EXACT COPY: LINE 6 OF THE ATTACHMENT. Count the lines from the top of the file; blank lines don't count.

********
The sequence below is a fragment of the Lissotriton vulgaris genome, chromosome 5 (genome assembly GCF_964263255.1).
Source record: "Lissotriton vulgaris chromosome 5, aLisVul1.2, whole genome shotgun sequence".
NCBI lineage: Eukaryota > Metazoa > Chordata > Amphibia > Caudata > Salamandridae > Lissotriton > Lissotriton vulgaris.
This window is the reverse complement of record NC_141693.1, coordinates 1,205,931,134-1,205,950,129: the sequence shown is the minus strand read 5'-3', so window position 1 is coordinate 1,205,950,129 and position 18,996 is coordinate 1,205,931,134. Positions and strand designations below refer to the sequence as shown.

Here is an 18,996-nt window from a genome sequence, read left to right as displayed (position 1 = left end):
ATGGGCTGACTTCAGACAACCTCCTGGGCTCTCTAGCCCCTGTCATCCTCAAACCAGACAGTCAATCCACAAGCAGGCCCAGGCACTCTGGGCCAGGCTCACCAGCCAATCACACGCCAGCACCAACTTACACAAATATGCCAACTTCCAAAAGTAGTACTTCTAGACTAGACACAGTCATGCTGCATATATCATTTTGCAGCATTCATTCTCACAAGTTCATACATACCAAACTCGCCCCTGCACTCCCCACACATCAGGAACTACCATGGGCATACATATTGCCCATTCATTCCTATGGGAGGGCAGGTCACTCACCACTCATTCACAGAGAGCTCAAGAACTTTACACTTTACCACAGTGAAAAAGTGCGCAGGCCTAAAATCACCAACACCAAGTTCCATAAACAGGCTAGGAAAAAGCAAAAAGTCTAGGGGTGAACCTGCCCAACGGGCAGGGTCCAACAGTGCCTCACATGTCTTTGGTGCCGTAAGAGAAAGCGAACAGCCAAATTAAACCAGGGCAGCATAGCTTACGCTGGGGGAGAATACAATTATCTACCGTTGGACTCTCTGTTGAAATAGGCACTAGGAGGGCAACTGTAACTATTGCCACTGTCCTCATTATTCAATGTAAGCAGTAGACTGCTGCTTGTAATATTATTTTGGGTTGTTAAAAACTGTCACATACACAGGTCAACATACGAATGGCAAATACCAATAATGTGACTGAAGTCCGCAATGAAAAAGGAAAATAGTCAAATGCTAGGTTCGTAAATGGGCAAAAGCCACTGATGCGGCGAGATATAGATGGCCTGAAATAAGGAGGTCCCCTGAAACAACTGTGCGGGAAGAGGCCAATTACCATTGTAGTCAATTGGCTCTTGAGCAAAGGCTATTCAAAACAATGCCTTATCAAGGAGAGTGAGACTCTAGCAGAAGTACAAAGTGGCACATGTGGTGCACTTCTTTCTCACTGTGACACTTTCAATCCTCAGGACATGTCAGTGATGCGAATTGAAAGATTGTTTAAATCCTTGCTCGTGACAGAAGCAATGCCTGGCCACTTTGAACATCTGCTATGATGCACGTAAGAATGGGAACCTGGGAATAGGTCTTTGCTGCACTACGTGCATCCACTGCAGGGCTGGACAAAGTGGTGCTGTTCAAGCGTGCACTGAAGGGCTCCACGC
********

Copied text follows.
ATGGGCTGACTTCAGACAACCTCCTGGGCTCTCTAGCCCCTGTCATCCTCAAACCAGACAGTCAATCCACAAGCAGGCCCAGGCACTCTGGGCCAGGCTCACCAGCCAATCACACGCCAGCACCAACTTACACAAATATGCCAACTTCCAAAAGTAGTACTTCTAGACTAGACACAGTCATGCTGCATATATCATTTTGCAGCATTCATTCTCACAAGTTCATACATACCAAACTCGCCCCTGCACTCCCCACACATCAGGAACTACCATGGGCATACATATTGCCCATTCATTCCTATGGGAGGGCAGGTCACTCACCACTCATTCACAGAGAGCTCAAGAACTTTACACTTTACCACAGTGAAAAAGTGCGCAGGCCTAAAATCACCAACACCAAGTTCCATAAACAGGCTAGGAAAAAGCAAAAAGTCTAGGGGTGAACCTGCCCAACGGGCAGGGTCCAACAGTGCCTCACATGTCTTTGGTGCCGTAAGAGAAAGCGAACAGCCAAATTAAACCAGGGCAGCATAGCTTACGCTGGGGGAGAATACAATTATCTACCGTTGGACTCTCTGTTGAAATAGGCACTAGGAGGGCAACTGTAACTATTGCCACTGTCCTCATTATTCAATGTAAGCAGTAGACTGCTGCTTGTAATATTATTTTGGGTTGTTAAAAACTGTCACATACACAGGTCAACATACGAATGGCAAATACCAATAATGTGACTGAAGTCCGCAATGAAAAAGGAAAATAGTCAAATGCTAGGTTCGTAAATGGGCAAAAGCCACTGATGCGGCGAGATATAGATGGCCTGAAATAAGGAGGTCCCCTGAAACAACTGTGCGGGAAGAGGCCAATTACCATTGTAGTCAATTGGCTCTTGAGCAAAGGCTATTCAAAACAATGCCTTATCAAGGAGAGTGAGACTCTAGCAGAAGTACAAAGTGGCACATGTGGTGCACTTCTTTCTCACTGTGACACTTTCAATCCTCAGGACATGTCAGTGATGCGAATTGAAAGATTGTTTAAATCCTTGCTCGTGACAGAAGCAATGCCTGGCCACTTTGAACATCTGCTATGATGCACGTAAGAATGGGAACCTGGGAATAGGTCTTTGCTGCACTACGTGCATCCACTGCAGGGCTGGACAAAGTGGTGCTGTTCAAGCGTGCACTGAAGGGCTCCACGC